It's been a while since we were all at the table together, but this week, the PCHH team returns in force to talk about The Amazing Spider-Man, whether it matters whether a film is "necessary," and whether charming leads are enough to make up for certain story shortfalls, if we presume that they exist. What will happen? Who will compare Spider-Man to Hamlet? Who will call Tobey Maguire's Peter Parker "moist"? (Okay, that one is me.) There are some basic Spider-Man spoilers, but we did what we could not to blow plot points of this particular movie.
Originally published on Fri July 13, 2012 10:56 am
When I was a kid I used to read all the time — at meals, in cars and even while walking around. I'd hold a book in one hand, and I'd use the other to feel my way along. It's a good method for getting a lot of reading done, but not so great for if you want to see what's in front of you.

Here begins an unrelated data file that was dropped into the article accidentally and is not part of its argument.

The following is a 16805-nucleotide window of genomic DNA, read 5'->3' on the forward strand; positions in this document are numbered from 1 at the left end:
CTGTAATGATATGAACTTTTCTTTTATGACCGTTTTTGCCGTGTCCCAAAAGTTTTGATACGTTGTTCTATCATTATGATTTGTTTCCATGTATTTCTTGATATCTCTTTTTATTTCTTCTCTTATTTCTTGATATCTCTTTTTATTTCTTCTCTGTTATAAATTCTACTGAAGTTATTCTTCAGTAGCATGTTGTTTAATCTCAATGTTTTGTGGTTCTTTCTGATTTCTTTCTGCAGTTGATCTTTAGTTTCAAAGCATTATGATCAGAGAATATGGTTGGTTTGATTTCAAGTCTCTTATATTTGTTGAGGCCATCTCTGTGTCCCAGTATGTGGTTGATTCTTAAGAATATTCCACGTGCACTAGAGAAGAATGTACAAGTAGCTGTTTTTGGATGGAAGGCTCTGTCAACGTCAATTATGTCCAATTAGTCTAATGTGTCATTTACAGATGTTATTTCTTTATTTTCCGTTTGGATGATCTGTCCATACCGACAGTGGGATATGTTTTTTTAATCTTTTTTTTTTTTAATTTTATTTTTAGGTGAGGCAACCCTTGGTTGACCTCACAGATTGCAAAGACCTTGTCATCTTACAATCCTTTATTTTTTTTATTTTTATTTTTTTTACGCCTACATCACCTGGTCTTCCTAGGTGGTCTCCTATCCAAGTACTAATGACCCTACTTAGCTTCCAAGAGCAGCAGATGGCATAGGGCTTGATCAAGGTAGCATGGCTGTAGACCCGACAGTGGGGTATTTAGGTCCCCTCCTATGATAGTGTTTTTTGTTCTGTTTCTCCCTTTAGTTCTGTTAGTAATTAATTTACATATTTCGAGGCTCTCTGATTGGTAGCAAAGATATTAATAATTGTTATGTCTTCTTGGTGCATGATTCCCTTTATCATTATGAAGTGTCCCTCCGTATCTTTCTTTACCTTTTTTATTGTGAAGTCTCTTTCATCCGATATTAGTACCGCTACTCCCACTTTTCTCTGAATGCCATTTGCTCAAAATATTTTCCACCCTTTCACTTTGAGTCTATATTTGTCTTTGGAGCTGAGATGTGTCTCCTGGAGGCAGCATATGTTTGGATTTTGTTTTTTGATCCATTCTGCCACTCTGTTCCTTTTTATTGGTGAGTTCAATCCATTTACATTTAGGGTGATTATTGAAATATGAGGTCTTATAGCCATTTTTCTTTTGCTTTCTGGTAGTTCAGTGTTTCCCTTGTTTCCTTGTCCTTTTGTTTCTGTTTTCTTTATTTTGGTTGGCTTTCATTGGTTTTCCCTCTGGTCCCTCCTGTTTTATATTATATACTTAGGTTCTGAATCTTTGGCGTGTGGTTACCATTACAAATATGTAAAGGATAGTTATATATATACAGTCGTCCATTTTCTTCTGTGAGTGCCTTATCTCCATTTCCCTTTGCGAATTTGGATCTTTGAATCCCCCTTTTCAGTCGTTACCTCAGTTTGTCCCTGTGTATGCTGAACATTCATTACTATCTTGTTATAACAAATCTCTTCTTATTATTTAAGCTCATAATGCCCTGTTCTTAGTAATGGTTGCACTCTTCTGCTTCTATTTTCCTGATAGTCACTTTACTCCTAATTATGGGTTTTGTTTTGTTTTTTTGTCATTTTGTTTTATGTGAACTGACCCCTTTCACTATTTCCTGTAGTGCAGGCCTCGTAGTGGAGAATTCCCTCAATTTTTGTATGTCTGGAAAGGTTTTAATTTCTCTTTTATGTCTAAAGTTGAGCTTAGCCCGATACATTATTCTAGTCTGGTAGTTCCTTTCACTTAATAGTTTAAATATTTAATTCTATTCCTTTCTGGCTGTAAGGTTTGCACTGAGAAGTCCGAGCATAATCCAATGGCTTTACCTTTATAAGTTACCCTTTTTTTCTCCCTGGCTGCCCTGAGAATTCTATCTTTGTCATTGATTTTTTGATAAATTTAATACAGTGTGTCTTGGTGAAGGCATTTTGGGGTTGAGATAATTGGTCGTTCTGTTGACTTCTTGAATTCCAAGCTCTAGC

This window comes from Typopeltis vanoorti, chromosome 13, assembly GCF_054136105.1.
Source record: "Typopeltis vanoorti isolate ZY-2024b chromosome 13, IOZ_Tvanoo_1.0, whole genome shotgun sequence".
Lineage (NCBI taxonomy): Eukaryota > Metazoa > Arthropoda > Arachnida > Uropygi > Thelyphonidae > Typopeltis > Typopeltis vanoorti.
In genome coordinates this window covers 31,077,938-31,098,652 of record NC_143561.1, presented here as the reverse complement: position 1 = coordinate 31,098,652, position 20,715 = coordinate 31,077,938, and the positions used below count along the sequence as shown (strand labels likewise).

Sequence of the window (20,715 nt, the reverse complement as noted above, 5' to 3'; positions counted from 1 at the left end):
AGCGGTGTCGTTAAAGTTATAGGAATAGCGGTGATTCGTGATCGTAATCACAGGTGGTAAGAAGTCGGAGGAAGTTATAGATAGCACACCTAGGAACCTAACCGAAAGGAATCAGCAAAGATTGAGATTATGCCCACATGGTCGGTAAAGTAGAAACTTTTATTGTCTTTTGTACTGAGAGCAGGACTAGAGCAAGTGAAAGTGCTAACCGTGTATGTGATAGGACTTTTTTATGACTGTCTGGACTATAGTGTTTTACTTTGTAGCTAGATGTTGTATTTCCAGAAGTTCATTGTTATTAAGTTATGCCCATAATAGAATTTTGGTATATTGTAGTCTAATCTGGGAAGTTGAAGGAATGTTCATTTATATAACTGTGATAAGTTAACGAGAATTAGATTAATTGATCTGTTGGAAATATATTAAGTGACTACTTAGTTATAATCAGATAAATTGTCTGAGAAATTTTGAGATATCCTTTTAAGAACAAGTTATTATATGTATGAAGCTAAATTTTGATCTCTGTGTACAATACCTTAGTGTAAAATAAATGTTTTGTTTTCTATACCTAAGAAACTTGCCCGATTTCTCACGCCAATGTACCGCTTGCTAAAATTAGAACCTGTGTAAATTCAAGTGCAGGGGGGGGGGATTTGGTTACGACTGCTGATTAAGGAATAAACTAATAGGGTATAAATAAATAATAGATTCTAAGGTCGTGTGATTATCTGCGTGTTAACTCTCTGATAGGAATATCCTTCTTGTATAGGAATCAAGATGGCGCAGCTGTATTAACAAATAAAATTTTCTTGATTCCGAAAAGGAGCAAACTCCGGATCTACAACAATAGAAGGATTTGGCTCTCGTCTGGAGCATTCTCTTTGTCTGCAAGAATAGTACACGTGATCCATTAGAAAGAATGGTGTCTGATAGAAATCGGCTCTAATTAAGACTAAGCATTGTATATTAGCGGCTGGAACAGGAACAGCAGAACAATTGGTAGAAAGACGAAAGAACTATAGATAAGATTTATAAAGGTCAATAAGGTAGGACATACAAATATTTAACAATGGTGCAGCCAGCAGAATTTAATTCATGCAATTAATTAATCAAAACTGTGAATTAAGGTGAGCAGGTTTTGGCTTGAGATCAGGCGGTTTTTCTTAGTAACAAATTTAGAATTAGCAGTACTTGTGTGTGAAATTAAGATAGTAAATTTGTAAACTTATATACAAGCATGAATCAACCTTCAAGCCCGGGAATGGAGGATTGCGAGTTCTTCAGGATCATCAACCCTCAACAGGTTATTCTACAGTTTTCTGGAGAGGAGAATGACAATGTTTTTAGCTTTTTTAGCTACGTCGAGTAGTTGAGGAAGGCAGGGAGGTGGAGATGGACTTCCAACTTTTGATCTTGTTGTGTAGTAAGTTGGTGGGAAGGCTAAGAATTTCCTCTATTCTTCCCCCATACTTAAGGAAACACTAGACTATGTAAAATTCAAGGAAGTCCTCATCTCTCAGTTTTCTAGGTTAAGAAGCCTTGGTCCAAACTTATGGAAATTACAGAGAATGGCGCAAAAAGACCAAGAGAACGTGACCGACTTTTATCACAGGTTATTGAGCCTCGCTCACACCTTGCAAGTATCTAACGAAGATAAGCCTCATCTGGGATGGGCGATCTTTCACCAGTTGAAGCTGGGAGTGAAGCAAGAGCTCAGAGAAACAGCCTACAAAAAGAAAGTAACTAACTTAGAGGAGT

But no matter where you're headed, NPR Books has got you covered. Here are the week's five most engrossing stories about books.
Originally published on Fri July 13, 2012 11:02 am
In the absence of a cure or vaccine for HIV/AIDS, drug treatment has at least helped lower the pandemic's toll.
Since 2003, much of the treatment dispensed in hard-hit countries has come in the form of generic versions of previously expensive drugs. The President's Emergency Plan For AIDS Relief, or PEPFAR, has paid for quite a bit of the medicine.
Mitt Romney, hearing boos at the NAACP convention, now knows what we go through each week on the podcast. President Obama, facing poor economic news, changes the subject with an assault on Romney and the GOP on taxes. Plus updates on Reps Charlie Rangel (victory), Jesse Jackson Jr. (health), Shelley Berkley (ethics) and Thad McCotter (skadoodle).
Join NPR's Ken Rudin and guest host Brian Naylor for this week's political roundup.